The silencing of the LGB

I’m a professional, 30-something gay man who lives in South Wales. And for my own safety I’m unable to reveal my real identity.

So why the anonymity?

Because I stated that homosexual people are exclusively same-sex attracted, that sex is real and immutable, and that a man will never be a woman. I also said that the actions of many LGBTQ organisations and their supporters display a cavalier attitude towards child protection and the most basic of safeguarding principles.

It’s been an interesting journey from inclusion to exclusion, from someone who cheered when Get the L Out were excluded from London Pride – something I’m now rightly ashamed of – to being kicked out of my own community.

The attacks started around two years ago on social media after I said that, as a gay man, I could never be attracted to a transman. I was called a genital fetishist and asked to examine my preferences. And removed from the various LGBTQIA+ groups I’d been part of.

This was a wake-up call. I began paying attention to what the so-called TERFs were saying, and how organisations like Stonewall were responding. Then my hero, JK Rowling, voiced support for a woman called Maya Forstater who had been fired for saying completely reasonable things regarding the reality of biological sex. She was vilified and threatened.

When LGB Alliance was set up. I saw that friends of mine were tweeting the hashtag #LGBAllianceisaHateGroup, but I couldn’t see what was wrong with wanting to advocate for the rights of LGB people on the basis of their sexual orientation.

Like so many before me I fell down the Youtube rabbit hole, eventually discovering Magdelen Berns. I remembered the name from earlier in the year when I’d had seen people on social media gloating over her death; they talked of pissing on her grave… and worse. This kind, courageous and brilliantly funny lesbian was being described as scum, simply for standing up for the rights of women, children and homosexual people.

I started a new anonymous Twitter account, and began to follow the gender critical people I had once dismissed as bigots. I began to educate myself.

I learned that, according to Stonewall, there were 600,000 trans people in the UK but that only around 5,000 had a gender recognition certificate. I learned that the vast majority of those who call themselves transwomen were fully intact biological males, heterosexual men who were now ‘identifying’ as lesbians. And I learned that the majority of ‘trans kids’ who were being put on puberty blockers were gender-non-conforming kids growing up in an increasingly homophobic culture.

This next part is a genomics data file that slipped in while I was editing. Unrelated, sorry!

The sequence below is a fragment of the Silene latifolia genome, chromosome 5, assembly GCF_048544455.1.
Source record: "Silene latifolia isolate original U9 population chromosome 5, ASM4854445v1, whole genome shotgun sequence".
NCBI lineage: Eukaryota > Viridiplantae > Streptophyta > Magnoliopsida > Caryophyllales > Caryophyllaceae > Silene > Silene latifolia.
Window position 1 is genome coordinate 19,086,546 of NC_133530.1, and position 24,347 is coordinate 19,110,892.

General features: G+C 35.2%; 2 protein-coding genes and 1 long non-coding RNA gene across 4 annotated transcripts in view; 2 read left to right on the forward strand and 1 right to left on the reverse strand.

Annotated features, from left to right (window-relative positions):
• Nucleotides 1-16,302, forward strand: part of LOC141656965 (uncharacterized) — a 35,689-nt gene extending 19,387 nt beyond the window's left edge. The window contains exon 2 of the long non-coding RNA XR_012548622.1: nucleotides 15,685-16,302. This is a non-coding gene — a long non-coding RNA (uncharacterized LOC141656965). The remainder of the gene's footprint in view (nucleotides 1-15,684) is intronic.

At this point, I started a blog on substack and wrote about Mr Gay England, a gay male beauty pageant. One of the contestants was a heterosexual woman who identified as a gay man. She had been repeatedly sexually assaulted from the age of 6 and was clearly traumatised by the experience. On every level this seemed wrong.

I was angry and upset at the way LGBTQ organisations were gaslighting young gay teenage boys, demanding that they should accept females as sexual partners if they identified as men. I was also angry at the way in which this vulnerable young woman was being used to validate the gender narrative. I wrote what I thought was a reasonable, compassionate article that no-one would object to. I was wrong.

I was attacked. First by the owner of a gay lifestyle magazine, then by twitter accounts claiming to be employees of Stonewall UK. And then the Mr Gay England twitter account was used to orchestrate a co-ordinated attack on me. They said my article was a hate crime, they reported me to the police, and they encouraged their followers to do likewise.

This led to a deluge of abuse from Mr Gay England supporters. I received threats to my job, my wellbeing, and my life, as angry gender activists said they would find me and kill me. I deleted my substack and decided to speak to my employer, telling them of my ‘crime’ and that activists wanted me to be fired. Luckily my employer supported me, but they also advised me not to use my real name online, not wanting my views on the rights of women and gay men to be associated with them.

Eventually I started writing again. One article was about the normalisation of child abuse and the breakdown of basic safeguarding principles being promoted by LGBTQ organisations and gender advocates.

Once again a co-ordinated attack began, this time organised by a verified blue-tick trans activist who called for me to be reported to the police and to my employer. And once again the death threats ensued. Under siege from repeated police reports and relentless abuse, I came off social media, genuinely fearful for my safety.

It is abundantly clear to me that gay men and lesbians are despised by the LGBTQIA+++ community. If we dare to assert our same-sex attraction, or express the need for even the most basic safeguarding principles, we are threatened, vilified, and reported to the police. There is no longer a community.

LGB people are hated, and we are silenced.

Merched Cymru and LGB Alliance Cymru are working together to respond to Welsh Government’s LGBT+ Action Plan. See our page here.